The formation of stars and planets has become one of the central areas of research in astrophysics during the past few decades, boosted to an unprecedented level by the new generation of space and ground-based observatories spanning from the X-rays to millimeter wavelengths. A number of all-sky (e.g. 2MASS, WISE, Gaia, e-ROSITA) but also numerous focused surveys and individual observations continue producing rapidly growing volumes of – increasing quality – data.
Today, we have in hand advanced computing methods and higher computing power, which allows us to apply automated and unbiased analyses to these large but often inhomogeneous datasets in order to shed light on particular aspects of the current star-formation paradigm.
Machine learning techniques find applications in a wide range of topics in astrophysics ranging from exoplanet transit detection to galaxy cluster mass estimation and the morphological classification of radio AGN. However applications of such methods in star-formation was not initiated until very recently.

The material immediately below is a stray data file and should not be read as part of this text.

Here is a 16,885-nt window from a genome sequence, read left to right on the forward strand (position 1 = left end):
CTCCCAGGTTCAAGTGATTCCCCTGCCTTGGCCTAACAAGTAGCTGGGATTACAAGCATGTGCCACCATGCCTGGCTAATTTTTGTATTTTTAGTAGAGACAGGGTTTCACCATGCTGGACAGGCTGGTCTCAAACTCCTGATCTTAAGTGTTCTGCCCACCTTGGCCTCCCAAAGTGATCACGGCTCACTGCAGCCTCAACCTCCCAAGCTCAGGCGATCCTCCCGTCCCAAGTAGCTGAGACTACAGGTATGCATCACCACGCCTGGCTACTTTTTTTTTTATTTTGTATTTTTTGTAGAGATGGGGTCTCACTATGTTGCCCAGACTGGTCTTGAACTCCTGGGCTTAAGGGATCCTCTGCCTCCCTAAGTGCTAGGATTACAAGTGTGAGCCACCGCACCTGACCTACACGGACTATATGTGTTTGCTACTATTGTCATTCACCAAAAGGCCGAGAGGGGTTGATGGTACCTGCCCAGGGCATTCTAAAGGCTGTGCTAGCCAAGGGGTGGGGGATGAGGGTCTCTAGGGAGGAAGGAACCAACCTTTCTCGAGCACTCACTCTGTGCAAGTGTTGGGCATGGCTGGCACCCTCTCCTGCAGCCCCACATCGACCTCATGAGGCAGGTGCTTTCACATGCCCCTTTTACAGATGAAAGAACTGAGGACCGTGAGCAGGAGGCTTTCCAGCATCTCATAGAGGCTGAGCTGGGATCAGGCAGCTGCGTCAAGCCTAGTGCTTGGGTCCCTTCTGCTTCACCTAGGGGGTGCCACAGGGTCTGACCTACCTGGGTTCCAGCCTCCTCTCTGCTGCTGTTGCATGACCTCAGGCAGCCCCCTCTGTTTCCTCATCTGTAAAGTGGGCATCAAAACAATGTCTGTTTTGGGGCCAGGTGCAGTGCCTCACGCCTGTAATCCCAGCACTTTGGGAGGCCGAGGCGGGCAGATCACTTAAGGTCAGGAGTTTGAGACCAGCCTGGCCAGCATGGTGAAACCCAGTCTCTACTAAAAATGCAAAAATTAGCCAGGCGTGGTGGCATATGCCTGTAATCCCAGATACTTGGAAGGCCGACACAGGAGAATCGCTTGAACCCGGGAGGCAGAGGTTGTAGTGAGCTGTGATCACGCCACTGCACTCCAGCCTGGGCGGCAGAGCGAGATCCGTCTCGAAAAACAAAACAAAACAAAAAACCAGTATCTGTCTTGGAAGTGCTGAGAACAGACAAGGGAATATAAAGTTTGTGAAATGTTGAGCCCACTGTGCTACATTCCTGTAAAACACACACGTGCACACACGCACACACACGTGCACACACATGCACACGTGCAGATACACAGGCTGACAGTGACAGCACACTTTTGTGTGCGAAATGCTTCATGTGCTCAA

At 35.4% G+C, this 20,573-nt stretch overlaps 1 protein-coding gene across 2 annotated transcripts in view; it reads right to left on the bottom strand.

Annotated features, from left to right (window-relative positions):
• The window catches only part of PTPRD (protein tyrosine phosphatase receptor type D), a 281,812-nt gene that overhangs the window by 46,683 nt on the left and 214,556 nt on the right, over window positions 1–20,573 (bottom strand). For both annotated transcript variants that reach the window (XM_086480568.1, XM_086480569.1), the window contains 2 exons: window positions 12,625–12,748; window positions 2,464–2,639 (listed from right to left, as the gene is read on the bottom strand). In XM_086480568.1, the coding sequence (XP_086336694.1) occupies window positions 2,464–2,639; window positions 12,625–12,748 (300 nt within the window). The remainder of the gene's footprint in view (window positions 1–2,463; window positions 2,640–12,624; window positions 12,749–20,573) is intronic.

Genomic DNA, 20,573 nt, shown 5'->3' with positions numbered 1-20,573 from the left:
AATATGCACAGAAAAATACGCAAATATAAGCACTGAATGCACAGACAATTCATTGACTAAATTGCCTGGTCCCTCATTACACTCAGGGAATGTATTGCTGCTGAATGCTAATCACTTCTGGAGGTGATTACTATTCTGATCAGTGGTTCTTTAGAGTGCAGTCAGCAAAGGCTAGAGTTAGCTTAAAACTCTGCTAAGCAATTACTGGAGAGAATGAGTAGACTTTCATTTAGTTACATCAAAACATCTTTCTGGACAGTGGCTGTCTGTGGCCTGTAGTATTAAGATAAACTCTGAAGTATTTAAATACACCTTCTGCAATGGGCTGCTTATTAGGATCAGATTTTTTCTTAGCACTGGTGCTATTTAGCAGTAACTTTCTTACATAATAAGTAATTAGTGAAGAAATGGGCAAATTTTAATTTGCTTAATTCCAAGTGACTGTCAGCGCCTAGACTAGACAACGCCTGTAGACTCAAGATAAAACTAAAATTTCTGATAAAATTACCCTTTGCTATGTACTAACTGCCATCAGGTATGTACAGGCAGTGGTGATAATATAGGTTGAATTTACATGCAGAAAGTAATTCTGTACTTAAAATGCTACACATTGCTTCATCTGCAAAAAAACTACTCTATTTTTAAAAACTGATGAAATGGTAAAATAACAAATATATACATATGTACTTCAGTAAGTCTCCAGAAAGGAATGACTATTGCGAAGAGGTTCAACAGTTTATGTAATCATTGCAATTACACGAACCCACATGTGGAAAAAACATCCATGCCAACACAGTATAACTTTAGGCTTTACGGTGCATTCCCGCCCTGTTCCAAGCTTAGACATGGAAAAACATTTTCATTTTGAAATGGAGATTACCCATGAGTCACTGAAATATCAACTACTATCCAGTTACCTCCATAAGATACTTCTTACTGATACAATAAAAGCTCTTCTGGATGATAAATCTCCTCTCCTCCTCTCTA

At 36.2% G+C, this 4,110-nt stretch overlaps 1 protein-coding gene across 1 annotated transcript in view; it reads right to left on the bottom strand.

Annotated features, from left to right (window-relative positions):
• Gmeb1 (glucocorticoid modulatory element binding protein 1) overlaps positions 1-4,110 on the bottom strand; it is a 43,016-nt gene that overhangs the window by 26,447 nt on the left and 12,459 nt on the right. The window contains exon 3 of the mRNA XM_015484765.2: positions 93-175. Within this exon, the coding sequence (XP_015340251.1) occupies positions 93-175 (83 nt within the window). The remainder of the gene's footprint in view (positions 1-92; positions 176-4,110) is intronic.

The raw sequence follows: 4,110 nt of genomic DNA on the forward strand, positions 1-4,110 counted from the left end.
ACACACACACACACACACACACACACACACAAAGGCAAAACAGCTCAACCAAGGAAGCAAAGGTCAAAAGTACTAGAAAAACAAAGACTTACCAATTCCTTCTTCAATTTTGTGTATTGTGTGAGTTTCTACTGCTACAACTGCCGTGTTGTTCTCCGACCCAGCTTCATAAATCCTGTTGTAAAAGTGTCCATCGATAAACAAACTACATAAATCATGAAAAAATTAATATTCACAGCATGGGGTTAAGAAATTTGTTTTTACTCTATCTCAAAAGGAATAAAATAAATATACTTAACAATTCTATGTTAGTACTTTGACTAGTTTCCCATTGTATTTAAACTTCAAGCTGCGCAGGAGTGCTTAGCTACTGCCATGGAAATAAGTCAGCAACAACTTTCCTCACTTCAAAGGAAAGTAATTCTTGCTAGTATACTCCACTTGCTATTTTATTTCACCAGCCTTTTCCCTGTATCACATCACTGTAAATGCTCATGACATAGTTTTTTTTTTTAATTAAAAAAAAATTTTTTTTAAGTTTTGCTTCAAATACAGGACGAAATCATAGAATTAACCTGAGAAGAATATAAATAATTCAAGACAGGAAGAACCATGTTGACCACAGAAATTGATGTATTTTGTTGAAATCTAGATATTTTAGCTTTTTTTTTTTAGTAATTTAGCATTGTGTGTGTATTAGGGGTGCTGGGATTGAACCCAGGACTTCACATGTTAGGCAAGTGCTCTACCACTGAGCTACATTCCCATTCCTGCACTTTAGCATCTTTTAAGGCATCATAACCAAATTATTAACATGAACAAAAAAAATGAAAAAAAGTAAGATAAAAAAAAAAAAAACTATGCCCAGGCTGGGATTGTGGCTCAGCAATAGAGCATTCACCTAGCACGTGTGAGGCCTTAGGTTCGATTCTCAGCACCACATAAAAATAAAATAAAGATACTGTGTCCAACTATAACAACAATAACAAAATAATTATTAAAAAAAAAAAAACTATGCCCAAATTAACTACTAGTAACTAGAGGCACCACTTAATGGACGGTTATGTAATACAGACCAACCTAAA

In the proposed symposium we aim to focus on the applications of machine learning techniques in the field of star and planet formation. Special attention will be given to successful existing paradigms (e.g. data processing, morphological classifications and pattern detection). Since applications of machine learning in star and planet formation can still be considered an emerging field, we reserve one special block for speakers to discuss best practices and limitations from different astrophysical disciplines. We expect, thus, our symposium to not only appeal to the star and planet formation, but a much wider audience that is interested in applications of machine learning techniques. The proposed meeting is motivated from the recently launched H2020/SPACE project NEMESIS, that aims, among others, to bring Big Data techniques in the field of star and planet formation.
Scientific Organizers: Odysseas Dionatos (Chair) Marc Audard (co-Chair) Frederique Motte Christian Schneider
- Manina Kounkel (Vanderbilt University, USA)
- Sotiria Fotopoulou (University of Bristol, UK)
- Ashish Mahabal (California Institute of Technology, USA)
- Alvaro Hacar (University of Vienna)